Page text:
The “less popular” way to achieve optimal health

With everyone jumping on the plantbased diet bandwagon these daystry to bring some sense to the narrative whenever I can.   

It’s not that I don’t understand the trend. After all, I love fresh produce myselfand routinely encourage you to make vegetables part of your healthy diet. 

But the jury is still out on a lot of the fronts that make plant-based diets so popularLike whether this way of eating is healthier than including meat in your balanced diet. 

So allow me to share some science on the subject. And then, you can be the judge 

A head-to-head comparison 

In a small study, featuring 20 healthy adults, subjects were randomly assigned one of two diets for two weeks: unlimited consumption of low-fat, plant-based food, or unlimited consumption of animal-based, ketogenic, low-carb food.  

After the two weeks were up, subjects switched to the alternate diet for two weeks. And naturally, some differences emerged.  

For one thing, the low-fat, plant-based diet delivered roughly 550 to 700 fewer calories daily, compared to the low-carb, animal-based diet. But that didn’t really matter… even with calorie differences, subjects reported the same levels of hunger, meal enjoyment, and fullness. 

Ultimately, both groups lost weight, too. (Though this study didn’t focus on weight loss.) 

Results also indicated that a low-fat, plant-based diet curbed appetite—yet failed to acknowledge how recent research also shows that a low-carb, keto diet suppresses appetite (as I discuss in the October 2018 issue of my monthly Logical Health Alternatives newsletter). 

And finally, researchers found that the low-carb, animal-based keto diet offered better control over post-meal blood sugar and insulin levels. Which, at the end of the day, is the most important factor behind overall good health.   

After all, regulating your blood sugar and insulin levels keeps you fuller longer, period. As a result, this helps control your hunger while also slashing your risk of diabetes, heart disease, stroke, hypertension, and more.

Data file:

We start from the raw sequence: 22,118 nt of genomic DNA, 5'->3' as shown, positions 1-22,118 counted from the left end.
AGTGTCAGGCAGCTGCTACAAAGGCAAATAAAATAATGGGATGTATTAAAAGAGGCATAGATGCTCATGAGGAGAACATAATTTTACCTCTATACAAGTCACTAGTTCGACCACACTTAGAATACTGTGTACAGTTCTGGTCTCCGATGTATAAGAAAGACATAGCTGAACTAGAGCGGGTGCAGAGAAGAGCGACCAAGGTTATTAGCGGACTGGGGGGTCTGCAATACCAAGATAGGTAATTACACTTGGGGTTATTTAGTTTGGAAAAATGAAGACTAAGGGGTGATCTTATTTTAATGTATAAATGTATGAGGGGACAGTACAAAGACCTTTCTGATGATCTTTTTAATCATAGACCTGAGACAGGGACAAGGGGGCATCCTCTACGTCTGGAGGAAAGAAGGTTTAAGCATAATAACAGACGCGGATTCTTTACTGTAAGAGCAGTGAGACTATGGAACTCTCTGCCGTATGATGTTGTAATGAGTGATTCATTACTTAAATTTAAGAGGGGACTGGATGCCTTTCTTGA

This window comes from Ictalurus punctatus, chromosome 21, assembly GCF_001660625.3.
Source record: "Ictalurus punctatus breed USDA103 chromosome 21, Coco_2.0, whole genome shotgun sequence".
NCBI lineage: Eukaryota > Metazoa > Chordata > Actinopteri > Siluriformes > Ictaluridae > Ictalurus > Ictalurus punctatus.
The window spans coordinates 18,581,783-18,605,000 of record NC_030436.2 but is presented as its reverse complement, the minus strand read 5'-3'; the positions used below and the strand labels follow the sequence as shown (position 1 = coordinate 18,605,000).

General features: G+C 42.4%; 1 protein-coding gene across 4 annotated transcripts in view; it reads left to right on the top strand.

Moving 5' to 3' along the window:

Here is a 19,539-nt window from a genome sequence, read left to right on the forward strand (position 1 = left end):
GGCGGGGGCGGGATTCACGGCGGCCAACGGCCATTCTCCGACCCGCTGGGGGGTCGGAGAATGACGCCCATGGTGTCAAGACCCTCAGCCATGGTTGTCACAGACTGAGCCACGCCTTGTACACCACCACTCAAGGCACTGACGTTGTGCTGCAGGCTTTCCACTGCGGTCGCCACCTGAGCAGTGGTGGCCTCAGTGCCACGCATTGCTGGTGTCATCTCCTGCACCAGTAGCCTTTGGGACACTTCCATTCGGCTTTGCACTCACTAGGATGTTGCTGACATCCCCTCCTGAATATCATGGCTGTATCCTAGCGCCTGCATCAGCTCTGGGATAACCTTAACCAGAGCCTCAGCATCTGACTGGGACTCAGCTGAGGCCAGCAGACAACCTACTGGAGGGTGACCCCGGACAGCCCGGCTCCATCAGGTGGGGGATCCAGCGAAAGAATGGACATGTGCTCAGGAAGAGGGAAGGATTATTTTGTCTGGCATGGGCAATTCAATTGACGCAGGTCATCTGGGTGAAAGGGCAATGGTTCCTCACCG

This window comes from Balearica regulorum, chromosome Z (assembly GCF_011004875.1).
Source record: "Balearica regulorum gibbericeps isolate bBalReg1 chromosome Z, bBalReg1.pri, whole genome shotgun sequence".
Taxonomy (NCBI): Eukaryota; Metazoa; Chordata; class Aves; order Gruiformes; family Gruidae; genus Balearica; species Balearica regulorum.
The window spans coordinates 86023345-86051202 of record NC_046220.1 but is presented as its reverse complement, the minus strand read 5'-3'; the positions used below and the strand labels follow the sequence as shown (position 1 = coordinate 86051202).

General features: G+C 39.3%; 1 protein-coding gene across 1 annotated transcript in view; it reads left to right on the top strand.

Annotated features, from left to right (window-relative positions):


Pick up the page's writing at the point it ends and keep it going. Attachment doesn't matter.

The only diet worth following 

These findings might confuse some people who are still stuck on the outdated notion that more calorie-dense, high-fat diets lead to overeating. But clearly, that’s just not the case.  

Instead, this study supports the idea that a high-carb, high-sugar diet leads to insulin spikes, which ultimately increases hunger and triggers overeating. And this falls in line with exactly what Ive seen in action over the course of my entire career. 

But of course, meaningless commentary and questions still arose  

In this case, the authors wondered what exactly constitutes lowcarbWell, as I often explain, to really get the best metabolic benefits, you need to restrict carb intake to 20 grams or less per day. (Can we just stop debating this already?)  

Then, of course, there’s the age-old claim that people just can’t adhere to diets this strict in the real world. But if that were the case, it’s safe to say that wouldn’t have a successful practice or thousands of success stories around the globe. (And yet, I do.) 

Here’s the bottom line: If you really want to live a long and healthy life, you need a diet that keeps your blood sugar and insulin levels in check. It’s not rocket science, folks. And low-fat, plant-based diets don’t always foot that billbecause they don’t just focus on fresh produce… they’re loaded with ultra-processed, high-carb, high-sugar foods.  

Meanwhile, low-carb, keto-based diets do. So ignore all of the latest trends, and stick to the basics: cut carbs, eat healthy fats (including lean meats and nuts) and fresh produce, and watch your health soar. For more guidance, I encourage you to order yourself a copy of my A-List Diet book. 


Plant-Based or Keto Diet? Novel Study Yields Surprising Results.” Medscape Medical News, 01/28/2021. (